The manufacturing sector slowed down in May but still grew for the 12th straight month, according to the Institute for Supply Management’s (ISM) purchasing managers index of 53.2 released this morning.
The May index was a 1.7-point drop compared with April and offset the 1.2-point acceleration in the previous month. Manufacturing has been forecast to quicken its pace in the second quarter, based on expected stronger consumer demand as well as more bookings for business equipment. But the new orders index of the ISM PMI fell by 1.8 points to 53.3, indicating that while bookings are still growing, they are slowing down.
Growth in manufacturing production also slowed down, as the production index decreased by 0.5 percent to 55.2. According to ISM’s tracking, the pace of manufacturing output, while still growing, has fallen for three straight months. Manufacturers responded by slowing down their pace of hiring, as the employment index fell sharply from 54.7 to 51.9.
Manufacturers were able to work off their still-growing orders backlogs significantly in May, as the backlogs index fell from 55.5 to 52.5. Moreover, at an index reading of 53, inventories at manufacturers grew at the same pace as April, but in a positive sign for them, their customers’ inventory whittling is slowing down and customer inventories remain too low for them, at a reading of 46.5.
Supplier deliveries to manufacturers have slowed for 12 consecutive months, and in May they slowed by a significant 3.4 points. According to ISM, respondents to its monthly survey commented of generally steady growth but noted some areas of concern regarding raw materials pricing and supply tightness and shortages. ISM says helium, hydraulic components, transportation services, and wood pallets are commodities in short supply. Prices for commodity metals, natural gas, maintenance supplies, packaging materials, plastics resins, and wood pallets all went up.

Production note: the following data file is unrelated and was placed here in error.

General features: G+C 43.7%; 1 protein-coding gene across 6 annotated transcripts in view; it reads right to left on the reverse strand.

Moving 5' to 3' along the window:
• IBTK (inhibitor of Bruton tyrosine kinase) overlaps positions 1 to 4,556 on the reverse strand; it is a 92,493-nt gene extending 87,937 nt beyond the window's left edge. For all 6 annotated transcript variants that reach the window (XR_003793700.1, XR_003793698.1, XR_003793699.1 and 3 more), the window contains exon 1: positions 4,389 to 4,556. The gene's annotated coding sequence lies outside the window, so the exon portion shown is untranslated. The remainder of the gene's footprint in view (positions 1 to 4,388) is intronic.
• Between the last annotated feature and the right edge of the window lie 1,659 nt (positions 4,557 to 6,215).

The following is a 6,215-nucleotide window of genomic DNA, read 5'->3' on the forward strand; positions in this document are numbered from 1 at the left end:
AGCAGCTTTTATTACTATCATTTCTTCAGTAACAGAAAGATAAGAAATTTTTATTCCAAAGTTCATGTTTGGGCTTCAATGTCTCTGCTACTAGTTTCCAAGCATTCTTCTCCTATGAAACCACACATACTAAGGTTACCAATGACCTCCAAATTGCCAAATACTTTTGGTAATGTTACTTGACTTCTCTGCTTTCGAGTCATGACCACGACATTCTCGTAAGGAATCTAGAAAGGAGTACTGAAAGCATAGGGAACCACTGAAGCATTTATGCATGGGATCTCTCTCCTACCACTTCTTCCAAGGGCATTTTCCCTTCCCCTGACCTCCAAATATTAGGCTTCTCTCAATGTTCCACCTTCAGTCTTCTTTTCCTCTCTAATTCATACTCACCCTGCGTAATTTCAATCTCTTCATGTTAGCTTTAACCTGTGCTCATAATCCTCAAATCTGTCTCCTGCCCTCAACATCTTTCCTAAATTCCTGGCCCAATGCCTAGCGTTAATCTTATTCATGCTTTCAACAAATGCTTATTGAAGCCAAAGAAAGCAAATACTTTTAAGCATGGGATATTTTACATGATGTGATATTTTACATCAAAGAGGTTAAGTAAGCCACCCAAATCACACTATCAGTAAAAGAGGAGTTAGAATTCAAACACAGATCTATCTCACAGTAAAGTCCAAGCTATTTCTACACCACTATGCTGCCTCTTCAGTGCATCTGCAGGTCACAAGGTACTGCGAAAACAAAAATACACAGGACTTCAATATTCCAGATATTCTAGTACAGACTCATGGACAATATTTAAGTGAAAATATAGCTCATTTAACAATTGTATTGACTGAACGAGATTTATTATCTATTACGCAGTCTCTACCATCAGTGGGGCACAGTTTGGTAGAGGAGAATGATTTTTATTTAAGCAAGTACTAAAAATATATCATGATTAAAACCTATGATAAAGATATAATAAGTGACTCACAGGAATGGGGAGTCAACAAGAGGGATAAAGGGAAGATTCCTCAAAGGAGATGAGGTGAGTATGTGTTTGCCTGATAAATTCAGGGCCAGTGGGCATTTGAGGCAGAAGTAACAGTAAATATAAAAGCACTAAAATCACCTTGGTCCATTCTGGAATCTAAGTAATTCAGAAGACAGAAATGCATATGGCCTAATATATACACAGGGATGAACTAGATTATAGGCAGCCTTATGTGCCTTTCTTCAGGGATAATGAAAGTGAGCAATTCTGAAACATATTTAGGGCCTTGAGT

Exports, a consistent bright spot in the ISM PMI, slowed by 0.5 points in May to a still-robust 56.5. Monthly exports have continued to grow without retrenching since December 2012.
President Announces Support for 12 Manufacturing Regions
The Obama administration has named 12 regions around the United States that will receive federal aid designed to stimulate private-sector investment and turn them into manufacturing hubs. This is the biggest follow-up development to date in the president’s Investing in Manufacturing Communities Partnership (IMCP) initiative that started last September.
The first 12 IMCP regions are:
■ Southwest Alabama, led by the University of South Alabama.
■ Southern California, led by the University of Southern California Center for Economic Development.
■ Northwest Georgia, led by the Northwest Georgia Regional Commission.
■ The Chicago metro region, led by the Cook County Bureau of Economic Development.
■ South Kansas, led by Wichita State University.
■ Greater Portland region in Maine, led by the Greater Portland Council of Governments.
■ Southeastern Michigan, led by the Wayne County Economic Development Growth Engine.
■ The New York Finger Lakes region, led by the city of Rochester.
■ Southwestern Ohio Aerospace Region, led by the city of Cincinnati.
■ The Tennessee Valley, led by the University of Tennessee.
■ The Washington Puget Sound region, led by the Puget Sound Regional Council.
■ The Milwaukee 7 Region, led by the Redevelopment Authority of the city of Milwaukee.
These regions will benefit from $1.3 billion in funding from about 11 federal agencies, as they were chosen from 70 entrants to be the most promising areas for attracting multinational manufacturing companies to set up operations there. The president and his administration are counting on public and private investments in these areas, along with the linking between local governments and federal agencies, to generate high-tech jobs, exports, and economic growth. The IMCP will help these regions promote themselves after they convinced an interagency panel of their economic development and public-private partnership plans.
“The 12 manufacturing communities announced today represent a diverse group of communities with the most comprehensive economic development plans to attract business investment that will increase their competitiveness,” said Commerce Secretary Penny Pritzker. “IMCP is a critical part of our ‘Open for Business Agenda’ to strengthen the American manufacturing sector and attract more investment to the United States.”